Factors influencing implementation of integrated management of neonatal and childhood illness (IMNCI) strategy at public sector primary health care facilities in Matiari district, Sindh

Date of Award


Document Type


Degree Name

Master of Science in Health Policy & Management (MSc Health Policy & Mgmt)


Community Health Sciences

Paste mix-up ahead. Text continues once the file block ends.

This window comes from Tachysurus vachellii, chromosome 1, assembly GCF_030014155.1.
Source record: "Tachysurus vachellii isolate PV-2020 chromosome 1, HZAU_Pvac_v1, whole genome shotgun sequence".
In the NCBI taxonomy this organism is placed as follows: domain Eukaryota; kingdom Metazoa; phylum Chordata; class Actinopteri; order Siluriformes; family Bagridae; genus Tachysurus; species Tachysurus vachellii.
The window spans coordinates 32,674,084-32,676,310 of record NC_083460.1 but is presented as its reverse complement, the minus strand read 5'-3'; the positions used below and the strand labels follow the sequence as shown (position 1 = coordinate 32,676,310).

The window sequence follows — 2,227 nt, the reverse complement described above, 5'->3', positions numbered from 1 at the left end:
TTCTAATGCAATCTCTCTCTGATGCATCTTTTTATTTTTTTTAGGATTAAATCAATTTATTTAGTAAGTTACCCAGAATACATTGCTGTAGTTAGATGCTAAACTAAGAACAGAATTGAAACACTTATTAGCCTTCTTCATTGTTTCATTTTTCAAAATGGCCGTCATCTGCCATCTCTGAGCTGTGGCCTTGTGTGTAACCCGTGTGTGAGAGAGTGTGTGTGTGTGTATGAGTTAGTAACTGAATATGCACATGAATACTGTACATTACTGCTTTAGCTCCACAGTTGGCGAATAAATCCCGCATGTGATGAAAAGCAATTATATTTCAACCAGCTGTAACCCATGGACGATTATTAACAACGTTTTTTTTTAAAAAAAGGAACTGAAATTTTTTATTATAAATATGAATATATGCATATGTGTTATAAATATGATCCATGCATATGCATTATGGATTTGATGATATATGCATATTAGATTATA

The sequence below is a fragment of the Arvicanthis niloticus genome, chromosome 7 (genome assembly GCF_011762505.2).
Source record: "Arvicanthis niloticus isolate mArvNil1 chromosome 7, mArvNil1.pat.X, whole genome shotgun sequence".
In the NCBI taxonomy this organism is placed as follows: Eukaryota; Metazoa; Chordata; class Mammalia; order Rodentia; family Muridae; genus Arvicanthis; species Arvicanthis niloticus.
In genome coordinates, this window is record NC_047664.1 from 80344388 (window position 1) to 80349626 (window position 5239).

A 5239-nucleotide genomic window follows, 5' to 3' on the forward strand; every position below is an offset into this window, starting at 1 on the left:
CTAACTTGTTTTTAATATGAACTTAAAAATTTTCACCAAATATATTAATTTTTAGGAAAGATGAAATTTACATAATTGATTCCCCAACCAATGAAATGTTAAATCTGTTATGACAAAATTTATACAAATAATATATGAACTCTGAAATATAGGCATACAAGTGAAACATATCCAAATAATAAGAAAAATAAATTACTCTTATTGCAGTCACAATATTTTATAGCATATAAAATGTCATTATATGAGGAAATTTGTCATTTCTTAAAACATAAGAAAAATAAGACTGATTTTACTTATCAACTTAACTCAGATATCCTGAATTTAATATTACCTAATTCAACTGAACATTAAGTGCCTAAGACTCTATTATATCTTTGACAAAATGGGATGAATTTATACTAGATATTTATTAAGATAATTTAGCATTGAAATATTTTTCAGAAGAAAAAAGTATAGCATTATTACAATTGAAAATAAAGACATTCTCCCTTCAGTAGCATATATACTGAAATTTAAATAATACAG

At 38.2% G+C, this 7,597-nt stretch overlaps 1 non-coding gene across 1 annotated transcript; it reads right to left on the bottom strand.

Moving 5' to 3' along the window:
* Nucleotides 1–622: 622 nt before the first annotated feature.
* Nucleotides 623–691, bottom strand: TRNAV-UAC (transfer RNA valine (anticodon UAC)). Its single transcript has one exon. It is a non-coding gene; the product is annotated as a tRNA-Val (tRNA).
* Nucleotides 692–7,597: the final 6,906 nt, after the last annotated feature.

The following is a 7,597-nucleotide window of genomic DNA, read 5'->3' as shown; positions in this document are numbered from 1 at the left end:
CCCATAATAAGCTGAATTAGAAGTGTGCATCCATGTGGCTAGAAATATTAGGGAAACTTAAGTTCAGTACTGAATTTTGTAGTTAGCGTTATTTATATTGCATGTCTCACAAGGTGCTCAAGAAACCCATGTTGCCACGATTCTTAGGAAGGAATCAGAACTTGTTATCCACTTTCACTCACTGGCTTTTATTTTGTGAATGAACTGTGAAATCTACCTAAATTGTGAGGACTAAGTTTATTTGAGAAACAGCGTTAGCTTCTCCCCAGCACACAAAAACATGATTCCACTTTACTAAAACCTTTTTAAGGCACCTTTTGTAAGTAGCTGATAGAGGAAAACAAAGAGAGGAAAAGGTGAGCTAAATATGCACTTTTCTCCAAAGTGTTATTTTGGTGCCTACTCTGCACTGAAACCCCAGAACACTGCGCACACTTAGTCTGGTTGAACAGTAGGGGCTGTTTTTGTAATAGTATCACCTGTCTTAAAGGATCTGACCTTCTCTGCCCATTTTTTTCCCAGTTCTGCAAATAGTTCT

Study Title: Factors influencing implementation of Integrated Management of Neonatal and Childhood Illnesses (IMNCI) strategy at public sector primary health care facilities in Matiari district, Sindh. Background: IMCI strategy was launched by World Health Organization (WHO) and United Nations International for Children Education Fund (UNICEF) in 1995. IMCI is a single effective comprehensive strategy that targets five most prevalent causes of deaths among under five year children including; diarrhea, acute respiratory infection, measles, malaria and malnutrition. Experiences of IMCI implementation in developing countries evidenced more emphasis on capacity building of health care provider without adequately strengthening health system to support its implementation. Pakistan adopted IMCI strategy in 1998. Currently, Pakistan is in expansion phase of implementation i.e., expanding IMCI strategy to other districts in the country. Objective: To determine the factors influencing (constraining and supporting) implementation of IMNCI strategy at public sector primary health care facilities at three levels including: health sector policy and management level i.e., stakeholders responsible for implementation; health care providers level (trained IMNCI doctors) and at the level of primary health care facilities; in Matiari district, Sindh. Methodology: Duration of the study was July 09-Sep 09. The study involved concurrent mix method design; i.e., use of qualitative and quantitative data collection approaches. Qualitative part included in-depth interviews, utilizing semi-structured interview guideline, with provincial and district level stakeholders involved in IMNCI implementation process and IMNCI trained doctors posted at PHC facilities. Purposive sampling was used for the selection of key personnel and IMNCI trained doctors. Universal sampling was done to conduct survey of all primary health facilities (BHUs, RHCs and government dispensaries) in order to assess the health facility support to implement IMNCI strategy. WHO health facility IMCI survey checklist was utilized for health facility survey? Findings: Study involved 16 interviews (8 stakeholders and 8 IMNCI trained doctors) and surveyed 16 PHC facilities in the district. Among the major factor supporting IMNCI implementation at health sector policy and management (stakeholder level) was the clear understanding and believe in IMNCI strategy by majority of stakeholders; however their contribution in the implementation process was found constrained by lack of policy and planning initiatives for IMNCI implementation and communication gap among provincial and district level. Majority of health care providers (IMNCI trained doctors) exhibited their willingness and motivation to implement the strategy and their clear understanding and believe in significance of the strategy; which was considered as a major support factor at health care provider level but their practice to implement the strategy was found restricted by increase time consultation due to IMNCI strategy and inadequate health care system support to practice IMNCI strategy. Factors supporting IMNCI implementation at PHC facility level was only the presence of IMNCI trained doctors as inadequate logistic and managerial support i.e., inadequacy of essential supplies; equipment and IMNCI drugs in majority of PHC facilities were constraining implementation process. Moreover, inefficient referral and monitoring system also acted a major hurdle in implementation of IMNCI strategy. Study also reflected three major challenges; 1. IMNCI not considered a priority intervention. 2. IMNCI strategy perceived as a new culture. 3. Influence of pharmaceutical industries. The findings obtained from the interviews were supported by health facility survey and vice versa and some discrepancies were also reported. Conclusion: Matiari being the first district in implementing IMNCI strategy lacked adequate health care system support to implement IMNCI strategy by trained doctors. Health Department Sindh need to streamline IMNCI implementation in the district by assisting provincial and district health management in strategic direction and leadership in developing policy initiatives for IMNCI implementation and strengthening the health system support to implement IMNCI strategy.

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